Australia - The Land Down Under

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In north-east Ukraine, a small truck emblazoned with a jumping kangaroo delivers help to the most vulnerable — and an Australian is behind the wheel.



Words and photographs by Luke Cody
Updated 18 Feb 2023, 9:34am
Published 18 Feb 2023, 6:30am

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Say G'day to Daniel “Rusty” Russell.
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Please read it all. It is a longish story.

It may even raise a tear.

Rusty has my vote for Australian of the Year/Decade
Yeah, this raised a tear... (more than one too I suspect!)
 


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Condobloke

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Edisons of the 'burbs: Cheesy chip finger cleaner, prosthetic workout adaptations and car bushfire shield​

ABC Science
/
By Emily Sakzewski and technology reporter James Purtill

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Condobloke

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The duck's arrival in Alice Springs is bittersweet because it's probably lost...

Musk duck found in Central Australia for first time probably lost​


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and in other 'Twitcher" news....

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and

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Can animals predict weather?​


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Australia is full of folklore about animals being able to predict the weather, from ants changing behaviour before rain to dragonflies marking the end of the wet season. But how reliable are these miniature meteorologists and what is the most popular animal forecaster in Australia?

 

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“Black Cockatoos with patches of yellow feathers inside their tails, i was standing next to a Indigenous Friend on a property one day admiring the creek below in the valley when a flock of these birds flew by and my friend uttered Rain Coming, and sure enough 3 days later rain came.”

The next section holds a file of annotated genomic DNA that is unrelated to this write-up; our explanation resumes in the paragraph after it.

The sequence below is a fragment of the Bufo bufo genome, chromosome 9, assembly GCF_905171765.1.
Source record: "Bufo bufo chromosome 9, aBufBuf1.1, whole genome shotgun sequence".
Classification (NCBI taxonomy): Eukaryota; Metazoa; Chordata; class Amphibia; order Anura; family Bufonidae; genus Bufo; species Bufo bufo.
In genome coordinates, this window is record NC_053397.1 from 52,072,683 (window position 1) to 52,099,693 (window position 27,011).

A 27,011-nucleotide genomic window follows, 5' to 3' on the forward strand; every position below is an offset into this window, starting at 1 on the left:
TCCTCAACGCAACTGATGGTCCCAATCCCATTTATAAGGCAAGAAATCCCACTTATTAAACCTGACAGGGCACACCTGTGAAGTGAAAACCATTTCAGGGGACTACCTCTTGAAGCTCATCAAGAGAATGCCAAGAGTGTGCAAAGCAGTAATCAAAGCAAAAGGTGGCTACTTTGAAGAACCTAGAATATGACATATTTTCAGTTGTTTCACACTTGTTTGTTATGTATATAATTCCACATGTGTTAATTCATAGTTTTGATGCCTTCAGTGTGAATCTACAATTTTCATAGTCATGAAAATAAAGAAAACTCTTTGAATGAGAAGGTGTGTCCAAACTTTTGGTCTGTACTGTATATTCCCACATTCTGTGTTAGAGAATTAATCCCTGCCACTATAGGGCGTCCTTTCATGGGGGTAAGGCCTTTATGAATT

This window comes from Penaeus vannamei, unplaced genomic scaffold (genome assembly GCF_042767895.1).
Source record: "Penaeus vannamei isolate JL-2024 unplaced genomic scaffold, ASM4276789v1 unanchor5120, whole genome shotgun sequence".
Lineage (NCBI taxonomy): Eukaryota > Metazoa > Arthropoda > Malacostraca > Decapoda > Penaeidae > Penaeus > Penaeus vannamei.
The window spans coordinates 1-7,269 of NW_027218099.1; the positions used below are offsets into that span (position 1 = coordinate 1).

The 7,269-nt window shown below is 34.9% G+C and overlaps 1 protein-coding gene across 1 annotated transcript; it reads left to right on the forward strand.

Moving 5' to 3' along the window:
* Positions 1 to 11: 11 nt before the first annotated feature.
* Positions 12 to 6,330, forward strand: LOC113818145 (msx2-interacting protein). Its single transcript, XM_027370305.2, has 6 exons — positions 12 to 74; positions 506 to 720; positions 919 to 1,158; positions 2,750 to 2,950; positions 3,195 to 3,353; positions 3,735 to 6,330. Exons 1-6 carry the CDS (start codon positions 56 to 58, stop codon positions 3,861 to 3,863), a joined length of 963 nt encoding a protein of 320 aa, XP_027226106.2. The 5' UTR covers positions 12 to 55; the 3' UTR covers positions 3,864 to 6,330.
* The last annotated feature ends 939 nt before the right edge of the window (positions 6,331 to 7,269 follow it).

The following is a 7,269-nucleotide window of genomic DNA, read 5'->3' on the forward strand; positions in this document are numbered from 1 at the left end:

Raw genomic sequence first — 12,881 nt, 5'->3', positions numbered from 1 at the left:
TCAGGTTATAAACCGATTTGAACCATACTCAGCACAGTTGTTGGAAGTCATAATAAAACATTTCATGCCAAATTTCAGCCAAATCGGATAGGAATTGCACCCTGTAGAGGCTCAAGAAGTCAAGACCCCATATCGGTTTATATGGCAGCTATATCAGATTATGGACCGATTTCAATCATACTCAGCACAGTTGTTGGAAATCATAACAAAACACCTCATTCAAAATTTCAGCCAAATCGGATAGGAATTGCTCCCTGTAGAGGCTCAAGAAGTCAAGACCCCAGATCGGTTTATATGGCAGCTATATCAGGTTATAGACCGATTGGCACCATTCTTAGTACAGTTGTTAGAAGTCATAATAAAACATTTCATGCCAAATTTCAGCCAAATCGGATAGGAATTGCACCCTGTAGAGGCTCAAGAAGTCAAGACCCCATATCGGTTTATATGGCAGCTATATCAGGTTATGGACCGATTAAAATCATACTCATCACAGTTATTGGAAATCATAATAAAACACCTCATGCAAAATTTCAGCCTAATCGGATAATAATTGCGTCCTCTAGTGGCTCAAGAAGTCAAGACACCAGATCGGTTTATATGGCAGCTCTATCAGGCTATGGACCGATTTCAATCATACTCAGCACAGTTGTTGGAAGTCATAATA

I see yellow tailed black cockies on occasion... I'll have to look and see if they're being seen is followed by rain.

Seeing currawong use one of the bird baths (to drink) I'd not think anything of; though those birds tend to appear & disappear rather quickly, and they tend to prefer a bath I have hidden away (that I can't see unless outside).

The first photo showed a yellow crested cocky, I was really hoping to see some of them today (being away from home), alas no luck.. All I got mostly was juvenile long bill (corella), and that's something I can hear at home in the backyard.
 
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Condobloke

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Living in the nsw northern highlands, Armidale/Glen Innes area, we see an abundance of bird life every day.

The majority of them nest/rest/make noise etc in the Claret Ash trees, which are in abundance here.

White cockies (suphur crested) are in huge proportions....although we do not see many black....which is a shame, because the black cockatoo is my favourite bird....with yellow or red in their tail feathers.
Their intelligence is breathtaking.
 

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Living in the nsw northern highlands, Armidale/Glen Innes area, we see an abundance of bird life every day.

The majority of them nest/rest/make noise etc in the Claret Ash trees, which are in abundance here.

White cockies (suphur crested) are in huge proportions....although we do not see many black....which is a shame, because the black cockatoo is my favourite bird....with yellow or red in their tail feathers.
Their intelligence is breathtaking.
I'm ENE of Melbourne, about ~20km out from the CBD in the suburbs. Luckily I'm not far from a pretty large municipal garden, which isn't itself that far away from the yarra (river).

In my area (close to home) Little Corella seem to rule the area (as for parrots; & ignoring rainbow lorikeets that seem to rule most backyards), though the park is dominated by Long Bill Corella, with Galahs outnumbering Little Corella most of the time. I don't see any sulphar crested, but usually only travelling a few km in any direction and I usually find them (which I hoped to do today; alas nope).